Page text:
‘Uncommitted’ movement pressuring Biden over Gaza brings in half a million dollars

<span>Uncommitted voters in Michigan in February.</span><span>Photograph: Kevin Dietsch/Getty Images</span>
Uncommitted voters in Michigan in February.Photograph: Kevin Dietsch/Getty Images

The uncommitted national campaign has brought in nearly half a million dollars to finance the movement that is aiming to push Joe Biden towards a ceasefire in Gaza.

The shoestring movement started in Michigan’s presidential primary, where more than 100,000 voters cast ballots for uncommitted, a signal to the Biden campaign that he is out of step with his likely voters on the war in Gaza. Since then, other states – such as Minnesota, Washington and Wisconsin – picked up the idea, organizing rapidly to turn out people who wanted to send Biden a message.

After the Michigan presidential primary, the Movement Voter Project, the biggest funder to uncommitted’s national organization, Listen to Us, gave $160,000 to help push the plan forward. The second-largest funder, according to the group’s FEC filing, is Arab Americans for Progress, a Michigan-based political group.

The progressive Movement Voter Project funds dozens of local groups, particularly in battleground states, that do the on-the-ground work of politics. It has tens of thousands of donors and moves tens of millions of dollars each election cycle as a “fund of funds” that doles out money to smaller organizations, said Billy Wimsatt, the executive director of the Movement Voter Project.

Some Democrats have criticized the uncommitted movement, saying it will pull voters away from Biden and throw the election to Donald Trump. But organizers have said the movement is not anti-Biden, and is instead focused solely on getting Biden to change course on the war in Gaza. Uncommitted voters are highly unlikely to vote for Trump, so Democrats hope they will return to Biden in November – but organizers say whether they will is up to Biden.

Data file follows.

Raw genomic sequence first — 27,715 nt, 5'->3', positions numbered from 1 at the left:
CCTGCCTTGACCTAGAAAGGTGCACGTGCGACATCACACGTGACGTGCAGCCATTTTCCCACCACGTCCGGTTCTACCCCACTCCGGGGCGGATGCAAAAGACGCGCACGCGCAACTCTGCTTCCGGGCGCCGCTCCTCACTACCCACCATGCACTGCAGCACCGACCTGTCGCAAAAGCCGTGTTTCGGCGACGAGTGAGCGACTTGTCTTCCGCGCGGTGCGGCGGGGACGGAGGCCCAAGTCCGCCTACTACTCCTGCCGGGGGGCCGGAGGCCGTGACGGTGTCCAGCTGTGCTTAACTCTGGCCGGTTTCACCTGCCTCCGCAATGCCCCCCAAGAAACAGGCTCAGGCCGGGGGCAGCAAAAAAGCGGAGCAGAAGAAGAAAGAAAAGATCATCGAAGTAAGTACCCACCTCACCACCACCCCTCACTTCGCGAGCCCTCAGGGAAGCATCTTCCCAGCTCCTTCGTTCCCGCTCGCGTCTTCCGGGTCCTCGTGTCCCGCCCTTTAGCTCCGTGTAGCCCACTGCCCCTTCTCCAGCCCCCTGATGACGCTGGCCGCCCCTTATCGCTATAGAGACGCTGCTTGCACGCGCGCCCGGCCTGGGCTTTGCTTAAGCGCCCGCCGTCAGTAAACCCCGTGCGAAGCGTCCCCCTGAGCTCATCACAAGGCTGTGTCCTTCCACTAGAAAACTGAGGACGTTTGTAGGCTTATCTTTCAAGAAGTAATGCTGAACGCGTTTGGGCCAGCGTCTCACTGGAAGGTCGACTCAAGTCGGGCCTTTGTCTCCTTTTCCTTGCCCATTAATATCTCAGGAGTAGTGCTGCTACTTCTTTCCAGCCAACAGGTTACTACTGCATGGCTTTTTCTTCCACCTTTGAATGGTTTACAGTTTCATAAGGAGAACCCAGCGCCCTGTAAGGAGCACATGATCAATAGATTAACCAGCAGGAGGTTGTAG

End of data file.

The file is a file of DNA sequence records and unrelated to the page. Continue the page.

In the context of what the Movement Voter Project funds, the amount for uncommitted is small. But the funding has led to some trepidation among donors, Wimsatt wrote in a blogpost shared with the Guardian, who worried that the uncommitted campaign will jeopardize Biden’s chances in November.

“In every single conversation, many donors start out very concerned,” Wimsatt wrote. “But after we’ve had a chance to really discuss it, every single person has come away with a very different perspective. Many have come away expressing a sense of cautious optimism and hope. ‘OK, I get it now – this makes a lot of sense’ is a common refrain.”

Wimsatt described the Movement Voter Project’s support of uncommitted as a “win-win-win”. He said: “It helps people in Gaza, helps Biden be better in policy, and supports a grassroots group that is good at engaging voters.”

Those voters, he wrote, represent a real “Biden enthusiasm gap” that uncommitted organizers have worked to engage and will help turn out in November. In some of the states with uncommitted pushes, like Michigan and Wisconsin, the number of voters who chose that ballot option exceeds the margin Biden won the states by, a worrisome note for Biden’s re-election campaign.

“To state the (hopefully) obvious from MVP’s perspective: we would never support this strategy if we thought it would hurt Biden’s chances this fall. We believe that it is strategic for Democratic-leaning donors to support them right now to win major policy changes in the coming weeks and months – both to save lives in Gaza and to make all of our jobs easier as we work to, again, in the Uncommitted movement’s own words: keep anti-war voters engaged to fight fascism and strengthen our democracy in November,” Wimsatt wrote.

There have been some signs the movement led to changes in the Biden camp, at least in language. The Biden administration started calling for a “temporary ceasefire” instead of dubbing it a “humanitarian pause”, for instance, though the crux of the idea was largely the same. Now, with Iran launching missiles and drones into Israel, it’s not clear what tack the Biden administration will take in the region.

The uncommitted campaigns won delegates in several states to send to the Democratic National Convention, where vocal supporters of the movement plan to use their platform to continuing pressing Biden on Gaza.